Sunday, October 18, 2015

Adirondack Demographics: Don’t Blame the Park

Census Rural CountiesAt the conference on Adirondack demographics recently held in Albany (described last week by Pete Nelson), there were some familiar faces and some familiar facts. And there were also some familiar but unsupportable conclusions.

The speakers reminded us of two main demographic trends: First, the average age in Adirondack towns is going up. And second, the number of school-aged children in Adirondack school districts is declining. These numbers are not in dispute. They are derived from unimpeachable research conducted by the Center for Applied Demographics at Cornell University (CAD). They suggest a serious challenge to the welfare of our friends and neighbors who live and work in Adirondack towns.

Schools are the cultural center of Adirondack town life. While anyone who has attended a local school board meeting knows that they can be contentious and even divisive, the very fact that their agendas are so contested demonstrates how vital the public schools are to small towns everywhere.

What was almost completely absent from this conference was any effort to contextualize the data, to make comparisons. No one is arguing that the data are not ominous. They clearly are. But too many people are too quick to conclude that the reason Adirondack demographic numbers can be depressing is the existence of the Adirondack Park, or the Forest Preserve, or the Adirondack Park Agency, or the very fact of protected open space. Such claims are routine, and they were not absent at this conference.

If you dig a little deeper into the available data (you can start here, with the excellent maps available at the CAD), you’ll quickly find that Adirondack communities are doing no worse — and in some cases are doing a little better — than similar towns in other parts of rural New York and rural America. (Before someone jumps in, let me say that acknowledging this does not mean that we can therefore ignore the challenges to Adirondack towns. It merely means that we have to be careful in attributing cause.)

At the conference in Albany, one heard routine claims that it was the Park Agency or the blue line itself that explained the travails of Adirondack towns. There is no evidence whatever for this. Go down to the Southern Tier, take a look at northern New Hampshire or northern Maine, and you’ll see the same aging population and threatened school districts. Again, these are serious issues, but so long as we keep blaming the Park for demographic reality, we are wasting our time and energy.

The problems faced by rural communities constitute a crisis of national dimensions. Rural America is in trouble. The more rural a town is, the more likely it is to experience these demographic challenges. Across the United States, towns without any regulatory apparatus like that overseen by the Park Agency, or far from protected open space like our Forest Preserve, are dying. The globalization, mechanization, and digitization of our economy concentrate jobs in or near cities. That is a fact of 21st-century reality.

What is the answer? I don’t know, but we must begin our deliberations with the understanding that protecting open space does not cause economic decline. In addition to the predictable jabs at environmentalism, several people who spoke at the Albany conference noted the positive steps that the state can take to help rural New Yorkers. These include obvious things like expanding broadband availability. A serious effort to help small businesses both in the Adirondacks and throughout the state, perhaps through regulatory reform and tax relief, also seems logical. But don’t blame the Park. The blue line and all it means is not the problem. It’s probably our greatest asset.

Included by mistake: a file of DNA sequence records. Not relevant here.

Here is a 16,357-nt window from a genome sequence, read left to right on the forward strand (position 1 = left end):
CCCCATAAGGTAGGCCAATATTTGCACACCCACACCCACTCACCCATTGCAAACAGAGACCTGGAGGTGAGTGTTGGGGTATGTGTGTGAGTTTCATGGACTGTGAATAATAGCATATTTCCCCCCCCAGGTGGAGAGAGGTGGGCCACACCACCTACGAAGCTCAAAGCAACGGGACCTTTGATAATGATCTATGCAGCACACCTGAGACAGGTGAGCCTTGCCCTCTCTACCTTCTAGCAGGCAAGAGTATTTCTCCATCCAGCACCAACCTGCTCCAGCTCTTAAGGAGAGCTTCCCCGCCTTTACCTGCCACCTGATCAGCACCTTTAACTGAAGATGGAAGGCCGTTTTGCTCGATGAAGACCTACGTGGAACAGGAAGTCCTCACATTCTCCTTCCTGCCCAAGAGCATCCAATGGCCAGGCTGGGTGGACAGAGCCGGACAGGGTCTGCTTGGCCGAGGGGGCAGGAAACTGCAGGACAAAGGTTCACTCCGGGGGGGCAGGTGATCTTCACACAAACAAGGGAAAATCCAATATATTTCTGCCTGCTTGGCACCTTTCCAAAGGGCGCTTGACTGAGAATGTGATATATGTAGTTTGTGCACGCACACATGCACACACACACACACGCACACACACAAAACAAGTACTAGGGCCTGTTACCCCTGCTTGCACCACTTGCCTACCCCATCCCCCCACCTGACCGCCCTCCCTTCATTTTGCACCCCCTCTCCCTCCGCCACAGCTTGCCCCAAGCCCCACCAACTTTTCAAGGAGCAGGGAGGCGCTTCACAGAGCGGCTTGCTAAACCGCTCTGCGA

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Philip Terrie is an Adirondack and environmental historian, and the author of five books on regional history, including Contested Terrain: A New History of Nature and People in the Adirondacks (2nd ed., Syracuse UP, 2008) and Seeing the Forest: Reviews, Musings, and Opinions from an Adirondack Historian (Saranac Lake: Adirondack Explorer, 2017).

32 Responses

  1. Brian Mann says:

    I generally think the premise of Phil’s article is spot on. Rural America faces a vast, long-running and perilous demographic decline. There is no clear evidence that the Adirondack Park’s various land-use rules and protected space areas have marked us out in any way that is particularly different. The fact that some people continue to insist that there is a link between the 1970s-era creation of the modern Park and our present demographic decline appears to be a classic case of correlation without causation.

    That said, it is startling and problematic that decades into the Adirondack experience we have so little good data on exactly how open space preservation and zoning affects Park population, the economy, and demographics. The debate over the Finch conservation deal was a case in point. The Cuomo administration promised in blunt terms that the new Finch lands would serve as a significant economic engine for some of the most challenged parts of the Park, including Newcomb and Indian Lake.

    But it turns out that while there is no evidence that deals like this one will hurt those communities, there is also no evidence (that I could find, and I searched) that they will help in any meaningful way. In fact, many of the conservationists, development experts and academics I spoke to acknowledged being skeptical, and acknowledged that there is a huge void of missing information.

    My point, I suppose, is that the Park is often described as a laboratory for the policies put in place to protect it. As a reporter covering the Adirondacks, I would love to see much better work exploring rigorously the positive or negative impacts on human communities brought by these decisions. It’s kind of astonishing that we know so little after nearly half a century.

    -Brian Mann, NCPR

    • Paul says:

      Brian, it is funny here you start by saying how Phil is spot on. Then you go on to describe how there isn’t enough information regarding any of this to know one way or the other.